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From battle grounds to coffee grounds.

An amazing origin story from Nicaragua, check out the natural-processed Jinotega SHB from Agropequaria Bariloche farm here.

With 100 years in the business, it's not very often that the Bennetts team see something that gives them cause to pause for a moment. You'll have to forgive us when we say that this particular origin story did; it's a heartening account of hard-work and well-earned rewards arising from conflict. Read on if you feel like a shot of cheeriness. 

 
Louis Blandino's journey to healing the land with coffee. 

Just 35km out from the capital of Nicaragua’s coffee region, Jinotega, lies the Sandinista’s old stomping ground during the brutal revolutionary conflict that tore Nicaragua apart throughout the 1980s.
 
San Antonio de Las Chuchillas was one of their biggest military bases in the northern region, and after undergoing a long transformation process, today it is a coffee farm producing some of the nation’s most exceptional crops. Achieving this was no small task; it took PADCA-OEA (a mine-removal program) two years (2004-2006) to clear all the mines that the Sandinistas had laid around the camp… they found almost 11,000.



Contra Commandos from FDN and ARDE Frente Sur, Nueva Guinea area in 1987

The land had two previous owners, both of whom planted coffee within the ring of dormant mines, but in 2006 Claude Bernard Ulvert purchased the land and set about transforming the conflict-weary soil into the fertile, arable land that it is today, with the help of his trusted colleague Louis Blandino.
 
Louis has been a coffee producer for most of his adult life, and, recognising his talent, Don Claude recruited him soon after purchasing the farm. Louis was conscripted into the Sandinista army in 1986 and fought against the Contras in the Jinotega region for over 2 years, so he knows the area well.
 
Upon acquisition, only 30 hectares of the farm was planted with coffee, but today nearly 100 of the 126-hectare farm is covered in flourishing coffee trees. To achieve this, much of the land that was rendered infertile by the marching boots of soldiers during the civil war had to be renovated. Today, the farm is producing around 3800 x 60 kg bags at each harvest.
 


The road into Agropequaria Bariloche Farm

In addition to increases in quantity, the quality of the coffee has also been drastically improved. In 2006, the farm was producing mediocre coffee from a few lots of Caturra. Now the dominant varietals on the farm are Marsellesa, and two hybrids referred to as H1 and H3 -the last of which reached 26 Brix Grade this harvest. 

Alongside Exportadora Atlantic, they have developed a fine micro-lot business using these new prolific varieties, producing large quantities of both natural- and honey- processed coffee. Last year, the team participated in the annual competition Los Cafés Más Finos de Nicaragua (The Finest Coffees of Nicaragua) and received significant recognition from the national jury. 

There is a nursery right in the centre of the farm, where 80,000 young Marsellesa plants are currently being carefully manicured, and nurtured. They will be planted later this year, adding 14 hectares to their already impressive 100.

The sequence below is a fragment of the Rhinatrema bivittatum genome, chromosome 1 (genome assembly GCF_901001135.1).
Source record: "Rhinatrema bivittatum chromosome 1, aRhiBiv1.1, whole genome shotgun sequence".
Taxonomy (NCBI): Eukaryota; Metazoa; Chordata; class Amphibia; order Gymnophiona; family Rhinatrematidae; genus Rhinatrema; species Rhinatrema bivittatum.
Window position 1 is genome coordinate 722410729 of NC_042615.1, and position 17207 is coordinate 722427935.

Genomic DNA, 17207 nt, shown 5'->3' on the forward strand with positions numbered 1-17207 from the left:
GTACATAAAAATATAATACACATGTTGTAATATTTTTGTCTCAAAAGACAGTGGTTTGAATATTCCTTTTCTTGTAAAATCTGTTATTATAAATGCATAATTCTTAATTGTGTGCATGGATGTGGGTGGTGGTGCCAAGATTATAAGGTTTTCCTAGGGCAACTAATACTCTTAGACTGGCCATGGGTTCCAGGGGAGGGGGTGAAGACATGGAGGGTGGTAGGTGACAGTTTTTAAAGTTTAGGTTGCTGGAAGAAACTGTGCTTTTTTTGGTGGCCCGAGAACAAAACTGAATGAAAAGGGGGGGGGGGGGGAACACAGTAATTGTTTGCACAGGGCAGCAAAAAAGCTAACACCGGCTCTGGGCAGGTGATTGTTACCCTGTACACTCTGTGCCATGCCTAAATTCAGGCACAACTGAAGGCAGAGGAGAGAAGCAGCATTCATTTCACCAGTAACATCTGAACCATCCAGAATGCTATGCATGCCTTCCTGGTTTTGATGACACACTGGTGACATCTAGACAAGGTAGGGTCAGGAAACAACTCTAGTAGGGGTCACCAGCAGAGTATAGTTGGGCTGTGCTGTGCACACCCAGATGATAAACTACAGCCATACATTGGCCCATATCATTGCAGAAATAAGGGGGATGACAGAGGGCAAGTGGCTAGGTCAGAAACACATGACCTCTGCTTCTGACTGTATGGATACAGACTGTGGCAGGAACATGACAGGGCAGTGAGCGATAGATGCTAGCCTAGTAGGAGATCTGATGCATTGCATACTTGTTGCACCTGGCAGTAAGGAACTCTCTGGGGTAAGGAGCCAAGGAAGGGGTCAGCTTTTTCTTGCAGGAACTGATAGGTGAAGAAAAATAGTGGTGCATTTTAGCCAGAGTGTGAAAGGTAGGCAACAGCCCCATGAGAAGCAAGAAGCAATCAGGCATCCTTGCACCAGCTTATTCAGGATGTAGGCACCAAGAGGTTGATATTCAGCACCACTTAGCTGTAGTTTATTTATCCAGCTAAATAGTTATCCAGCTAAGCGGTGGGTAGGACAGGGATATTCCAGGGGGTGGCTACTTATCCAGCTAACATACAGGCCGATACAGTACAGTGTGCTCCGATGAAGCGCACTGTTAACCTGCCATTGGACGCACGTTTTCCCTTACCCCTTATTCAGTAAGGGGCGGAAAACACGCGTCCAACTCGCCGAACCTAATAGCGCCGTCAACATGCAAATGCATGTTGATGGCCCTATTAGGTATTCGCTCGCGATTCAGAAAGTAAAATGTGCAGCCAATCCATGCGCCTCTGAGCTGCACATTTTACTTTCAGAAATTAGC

The barren site of the Sardinista militia's old helicopter pad at Agropequaria Bariloche Farm, where the team are hoping to plant new trees by the end of the year.

    At the wet mill, the discarded pulp is placed on concrete slabs that are dotted around the farm called “planchones”, which were once the soldiers’ quarters throughout the 80s. They have now knocked all these buildings down, but they left the base layer of foundational concrete to use as drying space for the coffee pulp. They then mix the pulp with calcium and biomax to make a natural fertiliser to rejuvenate the battered land. 

This is particularly evident at one of the highest points of the farm, where a 250 metres squared patch of land is levelled out and rock hard under foot. It used to be the Sandinista’s helicopter pad, but Louis has started to uproot the earth with a tractor and laying out this coffee pulp fertiliser, in the hope of planting a lot of Marsellesa there later this year. 


A diagram of the mill's system flow of the external wall of the mill.

    Louis ensures that all the water used during the depulpation process is recycled. He also had 30% of the farm solar panelled, a statistic they are hoping to increase in the upcoming years. Thanks to these practices, the farm has achieved a whole host of certifications; UTZ, Rainforest Alliance, Starbucks, AAA and Café Practicis. These certifications have been particularly useful in helping to protect the water sources, ensuring there is at least 5m of space between the streams and the coffee plants. Furthermore, they have significantly improved the lives of the workers, providing them with better working conditions, better equipment and better pay. 

There are already a few rooms for the permanent workers, however, there are plans in place to convert two of the “planchones” back into the camps they used to be; this time for coffee pickers rather than Sandinista soldiers. At the moment, they send a tractor down to the local community at 5am, but as of next year, workers will be able stay on the farm during the harvest months. There are plans to create a more social side to the farm as well, by building a clubroom for the workers where they can relax, watch television and play sports. 

At the moment, the workers, the environment, the trees, and the coffee are extremely well looked after, and this certainly looks to improve as time goes on under Luis’s leadership.

 Check out the natural-processed Jinotega SHB from Agropequaria Bariloche farm here.
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